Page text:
Joe Biden’s relationship with U.S. crime and law enforcement policy is more complicated and requires a significant amount of effort to reconcile his legislative record with his campaign rhetoric.

Spoiler alert: Joe Biden’s record on crime and police enforcement is not as constructive as CNN and MSNBC want you to believe, but its not as egregious as others suggest. It’s nuanced, while still being bad.

While political pundits and Biden critics focus on the 1994 Crime Bill, the real story behind Biden’s view on criminal justice goes back further in time.

The 1980 election of Ronald Reagan was a traumatic experience for Democrats (myself included). Here he was, a far-right conservative and former B-movie actor, winning the White House at a time when the U.S. was still healing from the Vietnam War and the Watergate scandal.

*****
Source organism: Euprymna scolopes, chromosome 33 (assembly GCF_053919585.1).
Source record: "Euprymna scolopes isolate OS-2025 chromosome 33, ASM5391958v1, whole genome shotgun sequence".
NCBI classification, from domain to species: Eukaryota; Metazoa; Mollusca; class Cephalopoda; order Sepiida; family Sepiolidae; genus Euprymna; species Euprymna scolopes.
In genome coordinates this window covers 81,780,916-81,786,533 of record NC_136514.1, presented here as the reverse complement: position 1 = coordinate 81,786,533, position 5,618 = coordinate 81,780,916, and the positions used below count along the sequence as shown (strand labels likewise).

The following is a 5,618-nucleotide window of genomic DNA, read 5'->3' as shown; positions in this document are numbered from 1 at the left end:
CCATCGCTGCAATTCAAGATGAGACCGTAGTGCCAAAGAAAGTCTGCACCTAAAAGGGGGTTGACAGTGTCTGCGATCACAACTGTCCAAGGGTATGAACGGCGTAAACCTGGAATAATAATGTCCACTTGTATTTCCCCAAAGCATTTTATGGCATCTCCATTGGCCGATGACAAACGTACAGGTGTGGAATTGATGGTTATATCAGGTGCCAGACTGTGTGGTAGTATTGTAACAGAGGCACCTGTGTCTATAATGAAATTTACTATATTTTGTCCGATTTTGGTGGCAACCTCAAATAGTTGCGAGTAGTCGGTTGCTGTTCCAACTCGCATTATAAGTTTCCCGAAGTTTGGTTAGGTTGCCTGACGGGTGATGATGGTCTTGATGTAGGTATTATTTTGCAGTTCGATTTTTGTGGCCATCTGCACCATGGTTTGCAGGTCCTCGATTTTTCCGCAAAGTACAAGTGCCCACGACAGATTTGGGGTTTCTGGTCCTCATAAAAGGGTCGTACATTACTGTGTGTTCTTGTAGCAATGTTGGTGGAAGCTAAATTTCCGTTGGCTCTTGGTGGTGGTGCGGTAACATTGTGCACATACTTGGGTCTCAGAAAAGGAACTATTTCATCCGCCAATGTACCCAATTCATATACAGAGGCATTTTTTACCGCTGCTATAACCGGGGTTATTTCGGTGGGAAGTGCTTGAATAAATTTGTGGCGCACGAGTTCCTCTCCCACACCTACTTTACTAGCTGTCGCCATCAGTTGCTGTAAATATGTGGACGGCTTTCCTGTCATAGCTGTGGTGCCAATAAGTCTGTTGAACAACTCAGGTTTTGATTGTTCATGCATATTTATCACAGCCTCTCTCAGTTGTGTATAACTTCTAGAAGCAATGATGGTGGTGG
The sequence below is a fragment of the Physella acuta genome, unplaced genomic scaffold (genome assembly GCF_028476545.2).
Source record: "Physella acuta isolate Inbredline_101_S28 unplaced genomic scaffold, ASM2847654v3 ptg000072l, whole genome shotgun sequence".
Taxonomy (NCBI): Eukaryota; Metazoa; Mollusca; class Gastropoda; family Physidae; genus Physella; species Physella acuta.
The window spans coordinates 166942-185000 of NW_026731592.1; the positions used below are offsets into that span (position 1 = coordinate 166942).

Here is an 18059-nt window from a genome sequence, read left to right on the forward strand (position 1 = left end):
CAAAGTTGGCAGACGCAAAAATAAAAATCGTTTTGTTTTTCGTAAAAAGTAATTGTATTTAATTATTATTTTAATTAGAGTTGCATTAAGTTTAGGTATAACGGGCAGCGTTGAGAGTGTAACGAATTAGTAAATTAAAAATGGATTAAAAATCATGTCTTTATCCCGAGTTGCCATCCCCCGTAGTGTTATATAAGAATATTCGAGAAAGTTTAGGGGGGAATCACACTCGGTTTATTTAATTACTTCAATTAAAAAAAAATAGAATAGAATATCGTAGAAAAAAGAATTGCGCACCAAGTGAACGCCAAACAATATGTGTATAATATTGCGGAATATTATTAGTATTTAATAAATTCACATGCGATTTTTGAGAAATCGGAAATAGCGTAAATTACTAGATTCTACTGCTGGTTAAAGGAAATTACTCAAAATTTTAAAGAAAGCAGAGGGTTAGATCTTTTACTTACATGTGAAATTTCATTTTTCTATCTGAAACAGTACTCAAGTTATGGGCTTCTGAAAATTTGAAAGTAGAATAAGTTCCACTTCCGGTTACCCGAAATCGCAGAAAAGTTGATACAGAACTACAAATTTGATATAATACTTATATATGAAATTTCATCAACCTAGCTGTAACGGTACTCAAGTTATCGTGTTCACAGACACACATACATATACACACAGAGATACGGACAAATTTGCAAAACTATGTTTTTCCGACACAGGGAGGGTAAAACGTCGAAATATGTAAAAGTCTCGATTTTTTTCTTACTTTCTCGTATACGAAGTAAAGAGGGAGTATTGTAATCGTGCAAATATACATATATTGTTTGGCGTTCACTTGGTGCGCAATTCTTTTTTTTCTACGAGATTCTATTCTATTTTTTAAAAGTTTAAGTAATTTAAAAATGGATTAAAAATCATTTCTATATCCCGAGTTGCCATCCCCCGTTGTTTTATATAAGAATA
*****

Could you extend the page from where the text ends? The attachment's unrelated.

The 1980 election felt as if the country learned nothing since John F. Kennedy’s assassination in 1963 and the Vietnam War.

Had Reagan’s presidency failed, the FDR-New Deal wing of the Democratic Party would have enjoyed both consolation and reinvigoration heading into the 1984 presidential election. Instead, the party suffered the worst defeat in its history.

In that same 1984 election, U.S. Senator Joe Biden (D-Delaware) won re-election by a 20-percentage-point margin; and, to the southwest of Delaware, two other young Democrats, Al Gore (D-Tennessee) and Bill Clinton (D-Arkansas), won a U.S. Senate and gubernatorial election, respectively, by even larger margins.

For good reason, all three were rising stars within the Democratic Party.

While strategically adopting liberal positions on some social issues (women’s rights, the environment) but not others (abortion, criminal justice), these New Democrats — loosely organized through the Democratic Leadership Council — were best distinguished from the Democratic old guard by their willingness to work with the corporate sector in crafting policy solutions, as opposed to aligning against those same business interests.

The working-class-versus-big-business model the Democrats had used to win 8-out-of-12 elections between 1932 and 1976, was now 0–2 going into the 1988 election. [Economic progress will do that.]